Sunshine Recorder

Haruki Murakami: In Search of this Elusive Writer

Haruki Murakami holds the titles of both the most popular novelist in Japan and the most popular Japanese novelist in the wider world. After publishing Norwegian Wood in 1987, a book often called “the Japanese Catcher in the Rye,” Murakami’s notoriety exploded to such an extent that he felt forced out of his homeland, a country whose traditional ways and — to his mind — conformist mindset never sat right with him in the first place. Though he returned to Japan in the aftermath of the Kobe earthquake and the Tokyo underground gas attacks, he remained an author shaped by his favorite foreign cultures — especially America’s. This, combined with his yearning to break from established Japanese literary norms, has generated enough international demand for his work to sell briskly in almost every language in which people read novels.

I myself once spent a month doing nothing but reading Murakami’s work, and this BBC documentary Haruki Murakami: In Search of this Elusive Writer makes a valiant attempt to capture what about it could raise such a compulsion. Rupert Edwards’ camera follows veteran presenter Alan Yentob through Japan, from the midnight Tokyo of After Hours to the snowed-in Hokkaido of A Wild Sheep Chase, in a quest to find artifacts of the supremely famous yet media-shy novelist’s imaginary world. Built around interviews with fans and translators but thick with such Murakamiana as laid-back jazz standards, grim school hallways, sixties pop hits, women’s ears, vinyl records, marathon runners, and talking cats, the broadcast strives less to explain Murakami’s substance than to simply reflect it. If you find your curiosity piqued by all the fuss over 1Q84, Murakami’s latest, you might watch it as something of an aesthetic primer.


Haruki Murakami
I saw Hard-Boiled Wonderland and The End of The World while I was browsing in San Francisco bookstores for a paperback to take on a plane. The cover was good, the blurbs commendable, but what really caught my attention was the list of the book’s components: “a split-brained data processor, a deranged scientist, his shockingly undemure granddaughter, Lauren Bacall, Bob Dylan…” Bob Dylan? I bought the book.Hard-Boiled turned out to be both a great read and a good book. It employs one of the most elegant literary devices I’ve read, without being at all self-conscious or pointless. The book was also very cool, like a Thomas Pynchon book is cool. But most of all, it was the book’s Westernness that surprised me. And not only me. Man, you should see the reviews I read while preparing for the interview: “Nippon number-crunches,” “A delectable little sushi of a book,” “East meets West in this narrative noodle,” “No kimonos in sight…” I’ll spare you the rest.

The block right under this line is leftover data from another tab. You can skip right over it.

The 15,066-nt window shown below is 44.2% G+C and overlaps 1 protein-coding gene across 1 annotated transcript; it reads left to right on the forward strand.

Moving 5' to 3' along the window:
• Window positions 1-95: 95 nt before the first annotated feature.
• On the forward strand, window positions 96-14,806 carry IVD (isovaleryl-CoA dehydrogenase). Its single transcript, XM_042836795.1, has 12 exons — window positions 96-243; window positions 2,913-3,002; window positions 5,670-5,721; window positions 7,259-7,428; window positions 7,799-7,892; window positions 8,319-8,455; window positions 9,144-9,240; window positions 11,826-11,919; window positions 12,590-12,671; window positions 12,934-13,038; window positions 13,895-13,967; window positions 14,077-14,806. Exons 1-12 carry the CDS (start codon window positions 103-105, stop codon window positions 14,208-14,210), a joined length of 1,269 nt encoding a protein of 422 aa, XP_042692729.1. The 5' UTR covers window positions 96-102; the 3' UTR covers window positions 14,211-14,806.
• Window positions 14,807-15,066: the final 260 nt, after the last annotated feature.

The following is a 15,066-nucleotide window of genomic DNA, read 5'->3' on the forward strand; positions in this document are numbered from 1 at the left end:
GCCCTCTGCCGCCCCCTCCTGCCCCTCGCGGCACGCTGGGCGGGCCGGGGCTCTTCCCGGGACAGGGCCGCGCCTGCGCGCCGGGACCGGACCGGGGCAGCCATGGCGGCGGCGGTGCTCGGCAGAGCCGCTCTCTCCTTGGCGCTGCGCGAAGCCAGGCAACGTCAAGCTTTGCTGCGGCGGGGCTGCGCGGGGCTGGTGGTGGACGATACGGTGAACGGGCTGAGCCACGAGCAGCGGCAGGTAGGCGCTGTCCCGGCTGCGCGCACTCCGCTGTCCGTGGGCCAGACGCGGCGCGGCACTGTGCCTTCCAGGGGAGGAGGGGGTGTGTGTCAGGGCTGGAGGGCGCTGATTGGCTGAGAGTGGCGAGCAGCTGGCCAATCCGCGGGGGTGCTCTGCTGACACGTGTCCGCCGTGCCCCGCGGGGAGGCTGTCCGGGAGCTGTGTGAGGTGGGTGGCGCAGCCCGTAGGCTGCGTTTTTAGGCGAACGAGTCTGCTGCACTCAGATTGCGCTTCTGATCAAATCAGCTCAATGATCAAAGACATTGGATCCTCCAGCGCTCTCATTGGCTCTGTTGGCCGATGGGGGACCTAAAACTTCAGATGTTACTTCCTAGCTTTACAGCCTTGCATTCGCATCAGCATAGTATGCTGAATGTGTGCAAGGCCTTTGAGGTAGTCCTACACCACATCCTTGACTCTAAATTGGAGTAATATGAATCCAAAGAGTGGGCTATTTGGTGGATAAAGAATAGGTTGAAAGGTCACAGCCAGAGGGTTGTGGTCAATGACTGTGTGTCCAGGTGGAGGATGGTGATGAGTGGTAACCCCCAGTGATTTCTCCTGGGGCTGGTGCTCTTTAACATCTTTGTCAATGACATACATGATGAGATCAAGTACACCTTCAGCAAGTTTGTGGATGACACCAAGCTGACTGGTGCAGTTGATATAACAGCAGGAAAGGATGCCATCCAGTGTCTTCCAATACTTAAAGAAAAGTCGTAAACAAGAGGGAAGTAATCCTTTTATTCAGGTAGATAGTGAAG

I read more of his books—the two volume Norwegian Wood (1987: over four million passed the checkout in Japan alone), A Wild Sheep Chase (English translation published in 1989), Dance Dance Dance (this year’s follow-up) and The Elephant Vanishes (a short story collection)—and strange things happened. I’m stranded in the middle of a blizzard with only a Murakami for company. I’m on my hands and knees in Japantown looking for the English student editions only published in Japan. And then, finally, before playing a Boston concert I’d only arranged in order to do the interview, I find myself talking to Murakami over lunch in his apartment. 
…
John Wesley Harding: I have the impression that people over there got annoyed because what you were doing was not “Japanese.”Haruki Murakami: Yes. There is a very strong tradition of Japanese literature. They claim that the beauty of Japanese language and Japanese literature is special and only Japanese can understand it. Japaneseness, you could say. They say it does not travel. I think they might be right, because our culture and language are so different from the western ones. Haiku cannot be translated, that is true. But that is not all, that is not everything. I am Japanese and am writing a novel in Japanese, and, in that sense, I am different from you. But talking with you like this face to face, I don’t think I am so different from you. We have many things in common. What I want to say is, there should be other ways to convey Japaneseness. True, I am not exotic, but that doesn’t mean that I am not a Japanese novelist.